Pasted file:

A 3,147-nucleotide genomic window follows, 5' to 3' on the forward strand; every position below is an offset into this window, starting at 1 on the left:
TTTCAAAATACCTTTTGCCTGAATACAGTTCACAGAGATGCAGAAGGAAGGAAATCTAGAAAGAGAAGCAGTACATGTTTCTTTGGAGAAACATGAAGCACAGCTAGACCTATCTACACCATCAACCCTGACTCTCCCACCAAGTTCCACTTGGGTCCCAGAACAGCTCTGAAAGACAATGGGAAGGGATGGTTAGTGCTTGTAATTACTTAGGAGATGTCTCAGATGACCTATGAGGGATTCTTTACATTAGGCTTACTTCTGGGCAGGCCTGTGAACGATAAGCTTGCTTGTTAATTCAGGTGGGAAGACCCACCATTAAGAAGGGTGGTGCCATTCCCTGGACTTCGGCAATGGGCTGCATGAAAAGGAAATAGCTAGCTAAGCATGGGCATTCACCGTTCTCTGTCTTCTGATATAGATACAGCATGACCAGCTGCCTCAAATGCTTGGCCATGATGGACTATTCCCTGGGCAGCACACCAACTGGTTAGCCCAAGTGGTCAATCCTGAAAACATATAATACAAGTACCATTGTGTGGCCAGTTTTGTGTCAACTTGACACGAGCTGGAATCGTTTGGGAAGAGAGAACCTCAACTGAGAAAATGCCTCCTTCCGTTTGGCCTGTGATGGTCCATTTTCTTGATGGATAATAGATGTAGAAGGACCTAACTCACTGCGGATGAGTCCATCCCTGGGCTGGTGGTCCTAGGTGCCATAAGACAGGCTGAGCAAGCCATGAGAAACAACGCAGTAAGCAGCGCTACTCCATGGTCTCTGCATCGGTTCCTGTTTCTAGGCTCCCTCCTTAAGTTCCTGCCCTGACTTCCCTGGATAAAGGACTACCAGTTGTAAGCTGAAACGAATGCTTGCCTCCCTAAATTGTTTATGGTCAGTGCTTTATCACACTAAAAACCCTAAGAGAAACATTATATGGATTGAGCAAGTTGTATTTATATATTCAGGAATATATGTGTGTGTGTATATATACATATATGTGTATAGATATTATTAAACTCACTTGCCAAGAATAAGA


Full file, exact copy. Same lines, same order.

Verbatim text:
A 3,147-nucleotide genomic window follows, 5' to 3' on the forward strand; every position below is an offset into this window, starting at 1 on the left:
TTTCAAAATACCTTTTGCCTGAATACAGTTCACAGAGATGCAGAAGGAAGGAAATCTAGAAAGAGAAGCAGTACATGTTTCTTTGGAGAAACATGAAGCACAGCTAGACCTATCTACACCATCAACCCTGACTCTCCCACCAAGTTCCACTTGGGTCCCAGAACAGCTCTGAAAGACAATGGGAAGGGATGGTTAGTGCTTGTAATTACTTAGGAGATGTCTCAGATGACCTATGAGGGATTCTTTACATTAGGCTTACTTCTGGGCAGGCCTGTGAACGATAAGCTTGCTTGTTAATTCAGGTGGGAAGACCCACCATTAAGAAGGGTGGTGCCATTCCCTGGACTTCGGCAATGGGCTGCATGAAAAGGAAATAGCTAGCTAAGCATGGGCATTCACCGTTCTCTGTCTTCTGATATAGATACAGCATGACCAGCTGCCTCAAATGCTTGGCCATGATGGACTATTCCCTGGGCAGCACACCAACTGGTTAGCCCAAGTGGTCAATCCTGAAAACATATAATACAAGTACCATTGTGTGGCCAGTTTTGTGTCAACTTGACACGAGCTGGAATCGTTTGGGAAGAGAGAACCTCAACTGAGAAAATGCCTCCTTCCGTTTGGCCTGTGATGGTCCATTTTCTTGATGGATAATAGATGTAGAAGGACCTAACTCACTGCGGATGAGTCCATCCCTGGGCTGGTGGTCCTAGGTGCCATAAGACAGGCTGAGCAAGCCATGAGAAACAACGCAGTAAGCAGCGCTACTCCATGGTCTCTGCATCGGTTCCTGTTTCTAGGCTCCCTCCTTAAGTTCCTGCCCTGACTTCCCTGGATAAAGGACTACCAGTTGTAAGCTGAAACGAATGCTTGCCTCCCTAAATTGTTTATGGTCAGTGCTTTATCACACTAAAAACCCTAAGAGAAACATTATATGGATTGAGCAAGTTGTATTTATATATTCAGGAATATATGTGTGTGTGTATATATACATATATGTGTATAGATATTATTAAACTCACTTGCCAAGAATAAGA